The Moral Dilemma
Somewhere along the way we met a foreign doctor practicing in Africa. I was curious what kind of issues expats living in Africa would be experiencing. As far as I could tell, they were all living the dream. A white man’s life – whether you were actually white or not – which, in the emerging markets, typically come with a view. Gorgeous villas high up on the cliffs of the seaside, with gorgeous trees leaning against gated walls with long-limbed branches dripping bright red flowers over them, tantalizing the outgated locals outside.
The doctor invited us to a restaurant on the seaside, and drove us in the opposite direction of where we were pointed to by our wonderful driver of the earlier week.
The food at Restaurant Le Cocotier was not as good as what our expert local guides had recommended to us, and there was no ambience to speak of, meaning, there were a bunch of burnt male expats standing along the seaside bar obstructing the view as you walked in.
But adjust your eyes past them and you had the most breathtaking view of crystal blue crushing waves hitting up against the beach just below you. There were wooden steps leading you down from the top of the cliff to the shore. You smelled the brininess of the sea, heard the rhythm of crushing waves, and looked straight out onto a gorgeous sunset.
We sat and talked about the moral dilemmas of living in Africa, where daily food was prioritized over environmental issues, where you could not judge people for littering amidst the multi-colored trash blossoming like flowers on the roadside, and, of course, the fin-less sharks. We were served French fries, and for the first time, tasteless piment.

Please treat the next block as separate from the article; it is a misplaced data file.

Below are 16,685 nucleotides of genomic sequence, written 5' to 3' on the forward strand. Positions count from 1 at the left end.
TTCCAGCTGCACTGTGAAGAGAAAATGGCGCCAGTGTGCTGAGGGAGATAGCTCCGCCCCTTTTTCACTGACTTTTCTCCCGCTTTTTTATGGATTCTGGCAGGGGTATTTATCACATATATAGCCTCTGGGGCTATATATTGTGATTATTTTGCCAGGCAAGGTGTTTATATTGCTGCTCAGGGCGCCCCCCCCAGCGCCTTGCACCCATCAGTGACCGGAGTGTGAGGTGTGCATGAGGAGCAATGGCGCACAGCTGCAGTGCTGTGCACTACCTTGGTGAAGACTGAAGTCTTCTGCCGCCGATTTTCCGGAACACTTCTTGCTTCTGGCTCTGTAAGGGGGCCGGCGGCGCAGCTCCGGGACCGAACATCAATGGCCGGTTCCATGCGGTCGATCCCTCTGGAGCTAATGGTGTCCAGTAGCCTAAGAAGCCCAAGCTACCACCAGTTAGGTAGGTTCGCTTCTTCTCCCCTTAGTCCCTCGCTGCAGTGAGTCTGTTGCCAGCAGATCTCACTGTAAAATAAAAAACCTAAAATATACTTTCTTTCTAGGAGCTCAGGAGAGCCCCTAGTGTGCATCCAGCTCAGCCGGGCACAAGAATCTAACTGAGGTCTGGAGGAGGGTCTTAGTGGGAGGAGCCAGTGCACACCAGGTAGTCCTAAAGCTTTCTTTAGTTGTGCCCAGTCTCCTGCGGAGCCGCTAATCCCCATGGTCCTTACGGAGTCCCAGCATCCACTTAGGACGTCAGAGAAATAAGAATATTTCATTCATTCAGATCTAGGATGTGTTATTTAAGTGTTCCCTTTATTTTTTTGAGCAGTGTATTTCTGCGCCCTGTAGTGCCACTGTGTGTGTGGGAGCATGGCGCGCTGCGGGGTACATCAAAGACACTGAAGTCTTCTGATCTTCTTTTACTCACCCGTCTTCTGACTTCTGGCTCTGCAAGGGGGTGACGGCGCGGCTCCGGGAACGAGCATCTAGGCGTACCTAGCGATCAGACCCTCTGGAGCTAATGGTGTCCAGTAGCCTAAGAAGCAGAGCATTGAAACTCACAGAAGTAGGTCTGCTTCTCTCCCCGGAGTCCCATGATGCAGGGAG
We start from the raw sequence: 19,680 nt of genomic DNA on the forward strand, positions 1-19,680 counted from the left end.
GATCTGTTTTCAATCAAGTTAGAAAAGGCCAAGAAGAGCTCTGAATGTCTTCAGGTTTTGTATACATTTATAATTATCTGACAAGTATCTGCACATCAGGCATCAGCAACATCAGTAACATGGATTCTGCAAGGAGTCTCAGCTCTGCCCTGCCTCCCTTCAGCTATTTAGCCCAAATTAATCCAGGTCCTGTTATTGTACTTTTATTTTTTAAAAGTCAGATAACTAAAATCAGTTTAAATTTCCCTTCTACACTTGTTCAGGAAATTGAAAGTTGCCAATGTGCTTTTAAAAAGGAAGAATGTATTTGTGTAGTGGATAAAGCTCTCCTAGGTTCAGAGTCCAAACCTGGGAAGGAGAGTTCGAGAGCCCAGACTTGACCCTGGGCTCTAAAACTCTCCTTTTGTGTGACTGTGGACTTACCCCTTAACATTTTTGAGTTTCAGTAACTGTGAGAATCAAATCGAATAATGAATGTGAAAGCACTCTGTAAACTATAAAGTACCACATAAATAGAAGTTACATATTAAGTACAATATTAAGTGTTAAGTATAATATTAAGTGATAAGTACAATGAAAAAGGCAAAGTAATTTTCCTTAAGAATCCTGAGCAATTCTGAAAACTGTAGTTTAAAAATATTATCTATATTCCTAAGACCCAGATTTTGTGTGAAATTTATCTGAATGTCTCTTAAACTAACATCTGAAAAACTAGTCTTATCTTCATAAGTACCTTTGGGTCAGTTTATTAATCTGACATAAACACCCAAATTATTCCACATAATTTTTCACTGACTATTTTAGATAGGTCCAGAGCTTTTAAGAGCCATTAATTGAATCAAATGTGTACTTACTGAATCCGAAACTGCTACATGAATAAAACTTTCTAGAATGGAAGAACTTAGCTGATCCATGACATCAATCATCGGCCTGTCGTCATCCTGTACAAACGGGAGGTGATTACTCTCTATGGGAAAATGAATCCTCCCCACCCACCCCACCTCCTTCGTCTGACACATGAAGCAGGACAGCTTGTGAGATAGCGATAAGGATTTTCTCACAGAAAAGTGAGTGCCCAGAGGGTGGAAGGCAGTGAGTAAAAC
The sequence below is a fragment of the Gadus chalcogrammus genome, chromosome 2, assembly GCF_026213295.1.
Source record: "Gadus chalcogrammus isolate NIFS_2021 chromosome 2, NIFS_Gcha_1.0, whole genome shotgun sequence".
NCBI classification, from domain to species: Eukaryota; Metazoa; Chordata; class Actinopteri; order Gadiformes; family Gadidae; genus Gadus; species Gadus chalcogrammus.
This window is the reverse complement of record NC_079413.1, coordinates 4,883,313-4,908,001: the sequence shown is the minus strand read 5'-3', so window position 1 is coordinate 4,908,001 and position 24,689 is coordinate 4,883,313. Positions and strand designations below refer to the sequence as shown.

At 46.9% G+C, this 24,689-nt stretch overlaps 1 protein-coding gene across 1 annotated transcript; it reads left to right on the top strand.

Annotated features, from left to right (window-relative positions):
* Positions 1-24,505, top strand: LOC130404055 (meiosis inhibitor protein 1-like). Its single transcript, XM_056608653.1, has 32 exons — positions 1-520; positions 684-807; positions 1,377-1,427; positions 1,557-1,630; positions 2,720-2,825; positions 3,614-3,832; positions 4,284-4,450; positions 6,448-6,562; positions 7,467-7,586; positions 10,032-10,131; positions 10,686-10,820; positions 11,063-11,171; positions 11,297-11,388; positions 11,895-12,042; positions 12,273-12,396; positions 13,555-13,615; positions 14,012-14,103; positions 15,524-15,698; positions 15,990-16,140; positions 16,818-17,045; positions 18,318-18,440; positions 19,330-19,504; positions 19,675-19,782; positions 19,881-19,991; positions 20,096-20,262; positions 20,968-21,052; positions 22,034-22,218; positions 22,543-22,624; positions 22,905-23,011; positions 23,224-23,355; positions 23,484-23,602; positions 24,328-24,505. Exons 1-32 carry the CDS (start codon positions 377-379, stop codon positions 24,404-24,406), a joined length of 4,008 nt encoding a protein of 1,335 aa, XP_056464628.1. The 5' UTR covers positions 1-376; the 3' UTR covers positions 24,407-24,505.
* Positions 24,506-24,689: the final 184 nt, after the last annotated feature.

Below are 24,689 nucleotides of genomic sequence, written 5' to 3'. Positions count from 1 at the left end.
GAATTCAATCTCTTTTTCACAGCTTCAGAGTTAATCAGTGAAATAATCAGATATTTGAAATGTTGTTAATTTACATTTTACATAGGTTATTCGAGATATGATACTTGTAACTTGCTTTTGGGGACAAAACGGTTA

We were told the neighboring Chez Fatou had better food. I made a note to come back and check it out next time we were in Dakar.
Another tip we were told: check out the 9-hole Golf Club at the King Fahd Hotel.
With the last two-and-a-half hours we had left in Senegal the following day, we rushed to the Golf Club and had one of the most amazing games ever, with one of tee boxes built on wooden planks high above the waves and gorgeous sea views all along the 9 holes.
Lesson number nine: Follow the expats for the view, but not the food. And don’t forget to play golf. The same lesson we learned in Myanmar.
All images courtesy of NewsWhistle
A GUIDE TO SENEGAL